As far as apples, there's a gelding in the barn who neatly and carefully watching for fingers takes a bite out of a whole apple. I start with him and then since there's a piece missing, it's easy for the other horses to take bites and not get my fingers.
    07-21-2011, 12:13 PM
Originally Posted by mls    

I will be one of those that says we've been doing it for 20 years and never had an issue. We clean up under the apple tree and toss them in the paddocks after evening chores for about a week. .
As I said, doesn't make it smart, safe, logical or reccomended....not to someone who has seen 3 horses choke due to trying to eat a whole apple. I've seen it, you haven't.....therefore I decide not to risk it, as the liklihood of choking on the blade of grass you mentioned is far far less than eating chunks out of a whole apple.

Y'know, statistically speaking, one is less likely than the other.

    07-21-2011, 12:25 PM
Originally Posted by Delfina    

As far as apples, there's a gelding in the barn who neatly and carefully watching for fingers takes a bite out of a whole apple..

OMG, that is too funny!!
    07-21-2011, 12:52 PM
Green Broke
Here's a question. Why feed the treats (apples and carrots) if what you initially want is to teach your horse respect of your space.?

Unless you are going in with the intention of giving that treat right away I would hold off feeding treats until the horse learns some space respect. Maybe I'm reading that wrong but that would definitely be my suggestion. At any rate, just make sure you keep a good safe distance between you and your horse when feeding treats. Especially one that is a bit aggressive.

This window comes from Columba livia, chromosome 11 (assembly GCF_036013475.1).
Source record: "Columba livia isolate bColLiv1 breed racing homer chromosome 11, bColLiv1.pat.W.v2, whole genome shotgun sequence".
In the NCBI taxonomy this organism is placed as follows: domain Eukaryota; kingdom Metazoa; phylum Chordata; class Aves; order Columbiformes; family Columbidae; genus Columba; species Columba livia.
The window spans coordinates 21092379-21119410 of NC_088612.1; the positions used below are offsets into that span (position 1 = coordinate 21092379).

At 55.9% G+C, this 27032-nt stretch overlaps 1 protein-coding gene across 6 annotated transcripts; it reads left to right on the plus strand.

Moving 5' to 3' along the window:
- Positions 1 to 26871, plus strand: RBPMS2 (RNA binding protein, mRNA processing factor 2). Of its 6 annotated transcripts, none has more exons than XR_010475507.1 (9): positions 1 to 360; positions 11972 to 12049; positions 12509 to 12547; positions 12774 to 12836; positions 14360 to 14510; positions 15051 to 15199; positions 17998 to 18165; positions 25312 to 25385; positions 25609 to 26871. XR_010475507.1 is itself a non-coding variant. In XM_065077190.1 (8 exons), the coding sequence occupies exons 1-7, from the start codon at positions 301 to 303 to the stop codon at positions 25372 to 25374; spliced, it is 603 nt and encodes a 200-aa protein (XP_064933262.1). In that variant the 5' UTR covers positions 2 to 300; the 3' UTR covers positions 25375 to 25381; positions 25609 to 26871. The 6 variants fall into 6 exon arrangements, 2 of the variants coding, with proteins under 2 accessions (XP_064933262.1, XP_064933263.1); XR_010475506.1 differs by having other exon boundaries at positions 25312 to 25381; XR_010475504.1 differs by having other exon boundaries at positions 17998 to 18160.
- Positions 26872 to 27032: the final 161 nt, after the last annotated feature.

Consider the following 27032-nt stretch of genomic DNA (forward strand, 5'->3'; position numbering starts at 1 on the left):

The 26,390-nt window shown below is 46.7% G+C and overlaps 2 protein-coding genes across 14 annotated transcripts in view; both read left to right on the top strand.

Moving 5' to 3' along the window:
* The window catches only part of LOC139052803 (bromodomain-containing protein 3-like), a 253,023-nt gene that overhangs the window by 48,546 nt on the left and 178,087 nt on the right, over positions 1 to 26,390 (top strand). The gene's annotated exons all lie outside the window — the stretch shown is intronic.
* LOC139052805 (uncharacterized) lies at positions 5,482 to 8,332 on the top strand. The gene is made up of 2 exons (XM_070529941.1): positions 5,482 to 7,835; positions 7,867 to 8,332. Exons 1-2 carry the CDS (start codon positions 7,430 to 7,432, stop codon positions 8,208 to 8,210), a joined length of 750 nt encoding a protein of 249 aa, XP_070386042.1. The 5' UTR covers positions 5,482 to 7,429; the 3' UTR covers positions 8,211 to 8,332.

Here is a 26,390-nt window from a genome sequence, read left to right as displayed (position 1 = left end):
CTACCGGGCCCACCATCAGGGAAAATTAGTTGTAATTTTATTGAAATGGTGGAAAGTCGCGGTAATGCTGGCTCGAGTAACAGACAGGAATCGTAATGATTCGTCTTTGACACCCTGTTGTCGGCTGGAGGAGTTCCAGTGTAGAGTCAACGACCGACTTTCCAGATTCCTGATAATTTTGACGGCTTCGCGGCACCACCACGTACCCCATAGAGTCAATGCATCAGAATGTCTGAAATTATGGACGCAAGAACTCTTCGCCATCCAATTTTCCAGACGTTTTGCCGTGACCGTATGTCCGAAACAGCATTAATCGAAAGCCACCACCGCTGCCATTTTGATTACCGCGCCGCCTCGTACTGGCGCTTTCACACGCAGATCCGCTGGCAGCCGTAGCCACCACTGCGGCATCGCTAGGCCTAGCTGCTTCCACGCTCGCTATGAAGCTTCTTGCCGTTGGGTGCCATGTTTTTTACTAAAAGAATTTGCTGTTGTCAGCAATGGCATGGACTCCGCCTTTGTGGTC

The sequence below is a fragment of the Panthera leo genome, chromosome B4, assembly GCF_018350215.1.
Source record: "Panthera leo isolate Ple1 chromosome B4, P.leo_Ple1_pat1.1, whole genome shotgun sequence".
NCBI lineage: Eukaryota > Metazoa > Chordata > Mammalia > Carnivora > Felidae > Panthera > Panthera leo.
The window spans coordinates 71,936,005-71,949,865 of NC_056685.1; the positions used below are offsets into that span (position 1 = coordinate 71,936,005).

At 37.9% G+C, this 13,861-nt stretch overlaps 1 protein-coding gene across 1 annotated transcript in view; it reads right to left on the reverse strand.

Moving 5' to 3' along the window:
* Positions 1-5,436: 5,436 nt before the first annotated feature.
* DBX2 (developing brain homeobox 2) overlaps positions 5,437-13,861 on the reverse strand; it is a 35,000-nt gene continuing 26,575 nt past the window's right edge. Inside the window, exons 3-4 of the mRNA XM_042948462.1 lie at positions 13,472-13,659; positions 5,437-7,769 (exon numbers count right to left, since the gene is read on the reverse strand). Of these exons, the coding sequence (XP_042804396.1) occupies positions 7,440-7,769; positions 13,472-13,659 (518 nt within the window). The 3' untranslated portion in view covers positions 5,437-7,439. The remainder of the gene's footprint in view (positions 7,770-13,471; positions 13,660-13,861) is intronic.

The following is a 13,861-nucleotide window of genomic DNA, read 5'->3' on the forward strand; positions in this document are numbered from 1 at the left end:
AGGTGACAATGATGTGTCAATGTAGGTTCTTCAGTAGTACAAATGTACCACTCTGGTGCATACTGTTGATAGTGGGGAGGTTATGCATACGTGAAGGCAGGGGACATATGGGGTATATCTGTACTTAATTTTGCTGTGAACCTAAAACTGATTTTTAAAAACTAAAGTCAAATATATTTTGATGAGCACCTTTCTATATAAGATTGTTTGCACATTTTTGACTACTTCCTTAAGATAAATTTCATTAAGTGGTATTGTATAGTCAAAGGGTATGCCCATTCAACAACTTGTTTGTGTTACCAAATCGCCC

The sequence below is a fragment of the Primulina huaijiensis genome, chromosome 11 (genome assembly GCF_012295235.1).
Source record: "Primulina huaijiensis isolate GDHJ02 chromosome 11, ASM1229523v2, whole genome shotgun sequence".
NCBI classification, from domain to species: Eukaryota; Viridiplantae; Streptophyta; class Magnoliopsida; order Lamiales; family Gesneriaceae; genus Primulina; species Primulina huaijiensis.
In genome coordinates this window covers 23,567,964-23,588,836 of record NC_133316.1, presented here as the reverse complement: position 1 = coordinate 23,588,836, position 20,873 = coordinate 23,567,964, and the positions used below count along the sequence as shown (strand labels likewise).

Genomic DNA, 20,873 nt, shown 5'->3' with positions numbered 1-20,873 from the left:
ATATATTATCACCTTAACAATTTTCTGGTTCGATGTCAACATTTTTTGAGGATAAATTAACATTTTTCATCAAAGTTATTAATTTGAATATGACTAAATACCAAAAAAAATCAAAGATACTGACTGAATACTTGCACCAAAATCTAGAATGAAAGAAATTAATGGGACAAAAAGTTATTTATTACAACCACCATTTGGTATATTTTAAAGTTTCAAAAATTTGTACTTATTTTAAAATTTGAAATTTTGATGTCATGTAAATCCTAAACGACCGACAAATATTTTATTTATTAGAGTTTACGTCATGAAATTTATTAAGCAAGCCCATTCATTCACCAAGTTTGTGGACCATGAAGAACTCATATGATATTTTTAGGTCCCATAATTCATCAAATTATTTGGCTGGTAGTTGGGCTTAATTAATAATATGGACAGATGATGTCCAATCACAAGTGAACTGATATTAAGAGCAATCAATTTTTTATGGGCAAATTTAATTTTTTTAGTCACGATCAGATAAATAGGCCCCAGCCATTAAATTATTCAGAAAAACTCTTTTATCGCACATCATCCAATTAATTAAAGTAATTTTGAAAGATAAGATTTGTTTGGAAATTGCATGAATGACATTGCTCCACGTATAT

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    07-21-2011, 12:56 PM
Originally Posted by Beauseant    
We always cut our apples into slices!!!

I've seen too many horses choke from being allowed to eat an apple whole ... or allowed to bite off half of it from someone's hand.....

You've got the choke risk, plus for allowing a horse to bite a hunk out of an apple when you are holding it, well, that seems rather dangerous to me. In the blink of an eye, you could be missing a finger....

Dunno why some people do that. I'm sure SOMEONE will come on here and say they do it all the time....ok, still doesn't make it a smart thing to do.

And someone will likely say they always feed their horses whole apples and have never seen a horse choke in 20 or 30 years.....ok, but I have. 3 times.

As for the carrots, we feed ours baby they don't need chopped. If feeding regular carrots, I would definitely chop them rather than shove a whole carrot into their mouths like one would feed branches into a shredder....

And someone will likely say they feed their horses carrots whole, as does everyone they know, ..... ok, but we don't because we don't feel that the risk of choke is worth not taking the time to chop it.

My point to this is that it seems that NO MATTER what one says, someone will always say they've done that for 20 years and nothing ever that somehow means that what they do is not risky or is the RIGHT way to do things.

So, I've decided to be preemptive...
LMAO.............funny but good points. I value everyone's opinion to ultimately make the best decision I can and what you are saying makes sense as far as not taking the risk
    07-21-2011, 01:11 PM
Originally Posted by nyg052003    
LMAO.............funny but good points. I value everyone's opinion to ultimately make the best decision I can and what you are saying makes sense as far as not taking the risk
3 horses is 3 too many to have seen suffer severe choke because of an apple....if I had never seen it happen, I'd probably not think it was a big deal to feed a horse a whole apple either. BUt seeing it happen breeds caution. So.....there it is.

As for the holding the apple while feeding it to a horse, NO WAY. My ex BO was missing his little finger due to a feeding accident....hay, not an apple.....but the point is still the same. Not willing to trust my horses to be careful and watchful of my fingers when the other poster said. I'd rather err on the side of caution....and keep my fingers. Seeing agian, breeds caution